In addition, Marlow’s Aunt (name not given) reveals the way the general public views European imperialism in Africa. They are told “half-truths” in order to hide what is being done there, and by doing this they justify it to themselves. When they see it, they provoke themselves into believing the lies they’ve already been told. Marlow’s aunt secures Marlow a position with the Company. She does firmly believe in imperialism as a charitable activity that brings civilization and religion to suffering, simple savages. She is too an example for Marlow of the illusions of women. Marlow believes that women live in a world of illusions and untruth of the real world. Women symbolize civilization’s ability to hide its hypocrisy and darkness behind pretty ideas. In this case, the pretty ideas are “civilizing” the savages. “And this also”, said Marlow suddenly, “has been one of the dark places of the earth”.

3rd Body Paragraph

 Afterward, Marlow has a relationship with the natives and can connect and understands them. “It was unearthly, and the men were-No, they were not inhuman. Well, you know, that was the worst of it-the suspicion of their not being inhuman. It would come slowly to one. They howled and leaped, and spun, and made horrid faces; but what thrilled you was just the thought of their humanity-like yours- the thought of your remote kinship with this wild and passionate uproar. Ugly. Yes, it was ugly enough; but if you were man enough you would admit to yourself that there was in you just the faintest trace of a response to the terrible frankness of that noise, a dim suspicion of there being a meaning in it which you-you so remote from the night of first ages-could comprehend. And why not?’. This quote is important because it represents Marlow’s relationship with the natives. He describes the savage’s actions as “ugly”, yet they thrill him because he knows that he is like them. He explains that all men have a certain darkness in them.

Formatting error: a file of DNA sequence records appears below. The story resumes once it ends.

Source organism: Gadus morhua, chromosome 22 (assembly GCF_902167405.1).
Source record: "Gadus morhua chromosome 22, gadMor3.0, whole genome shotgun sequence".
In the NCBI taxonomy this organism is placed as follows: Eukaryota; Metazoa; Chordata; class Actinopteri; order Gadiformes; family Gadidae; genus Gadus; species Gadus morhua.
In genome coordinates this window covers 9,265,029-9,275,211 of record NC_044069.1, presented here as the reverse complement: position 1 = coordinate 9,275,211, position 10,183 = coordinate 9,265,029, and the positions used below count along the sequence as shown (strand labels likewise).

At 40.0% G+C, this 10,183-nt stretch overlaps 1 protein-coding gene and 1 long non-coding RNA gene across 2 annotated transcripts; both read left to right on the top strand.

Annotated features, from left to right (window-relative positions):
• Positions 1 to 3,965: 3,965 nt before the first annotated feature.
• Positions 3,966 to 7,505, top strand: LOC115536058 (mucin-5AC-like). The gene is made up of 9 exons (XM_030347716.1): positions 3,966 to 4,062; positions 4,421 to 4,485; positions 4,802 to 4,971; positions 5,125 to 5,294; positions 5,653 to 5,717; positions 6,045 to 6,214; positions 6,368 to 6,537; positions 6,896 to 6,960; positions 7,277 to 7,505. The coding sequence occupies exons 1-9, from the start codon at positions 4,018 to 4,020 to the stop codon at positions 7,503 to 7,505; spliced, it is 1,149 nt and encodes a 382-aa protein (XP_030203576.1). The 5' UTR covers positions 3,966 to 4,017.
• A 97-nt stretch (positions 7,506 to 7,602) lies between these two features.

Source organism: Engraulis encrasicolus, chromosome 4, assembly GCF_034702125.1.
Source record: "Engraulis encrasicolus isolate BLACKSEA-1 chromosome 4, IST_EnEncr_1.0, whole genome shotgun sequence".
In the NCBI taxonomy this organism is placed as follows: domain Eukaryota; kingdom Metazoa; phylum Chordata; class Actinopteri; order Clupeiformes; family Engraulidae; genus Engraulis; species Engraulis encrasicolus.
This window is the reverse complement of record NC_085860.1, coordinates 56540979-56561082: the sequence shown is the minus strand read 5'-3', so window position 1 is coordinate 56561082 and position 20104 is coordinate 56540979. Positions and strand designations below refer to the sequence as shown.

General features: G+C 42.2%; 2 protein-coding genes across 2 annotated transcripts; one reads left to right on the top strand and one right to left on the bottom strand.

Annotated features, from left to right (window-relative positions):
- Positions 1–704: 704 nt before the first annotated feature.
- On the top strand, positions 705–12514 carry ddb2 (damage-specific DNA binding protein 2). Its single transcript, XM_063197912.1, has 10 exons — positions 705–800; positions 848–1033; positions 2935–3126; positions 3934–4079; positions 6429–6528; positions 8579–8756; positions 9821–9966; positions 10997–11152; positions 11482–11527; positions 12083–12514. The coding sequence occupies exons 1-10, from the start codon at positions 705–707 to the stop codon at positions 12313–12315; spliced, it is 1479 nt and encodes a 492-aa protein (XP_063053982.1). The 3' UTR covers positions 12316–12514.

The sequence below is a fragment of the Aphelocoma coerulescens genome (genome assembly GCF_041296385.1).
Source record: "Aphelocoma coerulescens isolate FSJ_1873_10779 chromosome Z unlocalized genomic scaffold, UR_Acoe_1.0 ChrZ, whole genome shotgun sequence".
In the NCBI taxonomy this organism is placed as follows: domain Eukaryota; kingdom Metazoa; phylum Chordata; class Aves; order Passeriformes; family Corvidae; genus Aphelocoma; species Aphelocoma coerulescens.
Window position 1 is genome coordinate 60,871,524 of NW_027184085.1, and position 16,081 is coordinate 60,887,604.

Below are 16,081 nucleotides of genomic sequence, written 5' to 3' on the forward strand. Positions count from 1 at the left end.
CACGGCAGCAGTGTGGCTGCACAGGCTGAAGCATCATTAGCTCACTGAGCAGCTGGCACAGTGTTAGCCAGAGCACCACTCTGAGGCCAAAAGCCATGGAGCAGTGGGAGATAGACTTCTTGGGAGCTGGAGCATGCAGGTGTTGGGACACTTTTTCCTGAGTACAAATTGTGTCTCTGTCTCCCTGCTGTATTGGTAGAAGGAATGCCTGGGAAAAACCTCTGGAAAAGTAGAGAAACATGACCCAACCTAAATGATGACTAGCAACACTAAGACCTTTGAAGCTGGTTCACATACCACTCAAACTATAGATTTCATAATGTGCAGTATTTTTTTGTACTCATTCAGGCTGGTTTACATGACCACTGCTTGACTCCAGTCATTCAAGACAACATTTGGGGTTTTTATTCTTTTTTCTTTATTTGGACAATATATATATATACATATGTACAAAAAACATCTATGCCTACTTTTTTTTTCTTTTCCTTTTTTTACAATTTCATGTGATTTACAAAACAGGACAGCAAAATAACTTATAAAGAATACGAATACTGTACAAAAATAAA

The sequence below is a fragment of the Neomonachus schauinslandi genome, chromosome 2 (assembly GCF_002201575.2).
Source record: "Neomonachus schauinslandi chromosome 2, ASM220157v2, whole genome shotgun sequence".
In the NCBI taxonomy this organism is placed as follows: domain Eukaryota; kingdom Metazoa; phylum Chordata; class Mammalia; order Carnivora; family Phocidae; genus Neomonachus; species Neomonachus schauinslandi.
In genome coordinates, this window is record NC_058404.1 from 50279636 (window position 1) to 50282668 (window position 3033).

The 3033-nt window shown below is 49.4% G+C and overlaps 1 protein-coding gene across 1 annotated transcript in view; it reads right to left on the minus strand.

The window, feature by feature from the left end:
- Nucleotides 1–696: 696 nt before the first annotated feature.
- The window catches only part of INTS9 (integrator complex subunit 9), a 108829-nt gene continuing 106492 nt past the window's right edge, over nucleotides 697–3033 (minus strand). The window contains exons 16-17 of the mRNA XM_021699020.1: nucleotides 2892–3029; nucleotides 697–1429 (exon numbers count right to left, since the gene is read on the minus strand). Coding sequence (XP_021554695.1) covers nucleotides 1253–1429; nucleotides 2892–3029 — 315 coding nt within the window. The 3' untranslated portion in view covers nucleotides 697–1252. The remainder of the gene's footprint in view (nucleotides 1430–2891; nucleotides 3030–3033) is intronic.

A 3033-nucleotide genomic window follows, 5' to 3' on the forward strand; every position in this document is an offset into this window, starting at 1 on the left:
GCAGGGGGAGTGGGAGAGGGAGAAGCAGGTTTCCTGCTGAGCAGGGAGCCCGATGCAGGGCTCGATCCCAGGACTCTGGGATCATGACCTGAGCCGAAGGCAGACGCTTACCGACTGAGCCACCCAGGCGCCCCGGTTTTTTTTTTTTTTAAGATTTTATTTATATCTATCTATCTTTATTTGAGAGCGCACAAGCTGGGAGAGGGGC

In conclusion, even though imperialism can affect you, having hope can give you courage and strength to fight through it. “Hope never disappoints. Optimism disappoints, but hopes does not. We have such need in these times which appear dark. We need it and we feel disoriented and even rather discouraged, because we are powerless and it seems like this darkness will never end. But we must not let hope abandon us. This world seems so lost at times. Hope is powerful, but hopelessness is also powerful. But these two things are not powerful in and of themselves. What I mean to say is, hope is not merely optimism or wishful thinking. Those with hope are willing to act and those without hope are content to wish. If you desire to be a person of hope, a person who has the will that what is good might be reality, you must be a person of two things: meaning and action.” (Pages 9-20) Beautiful Hope.

  • Conrad, Joseph. Heart of Darkness. Canon Press, 1902.
  • Day, J. P. “Hope.” American Philosophical Quarterly, vol. 6, no. 2, 1969, pp. 89–102. JSTOR, www.jstor.org/stable/20009295. Accessed 13 Feb. 2020.
  • Durham, John M. “Mark Twain and Imperalism.” Revista De Letras, vol. 6, 1965, pp. 67–  80. JSTOR, www.jstor.org/stable/27665935. Accessed 13 Feb. 2020.
  • Kelly, Matthew. Beautiful Hope. Beacon Publishing, 2017.
  • TODOROV, TZVETAN, and Mary Maxwell. “Racism.” Salmagundi, no. 88/89, 1990, pp. 47–53. JSTOR, www.jstor.org/stable/40548461. Accessed 13 Feb. 2020.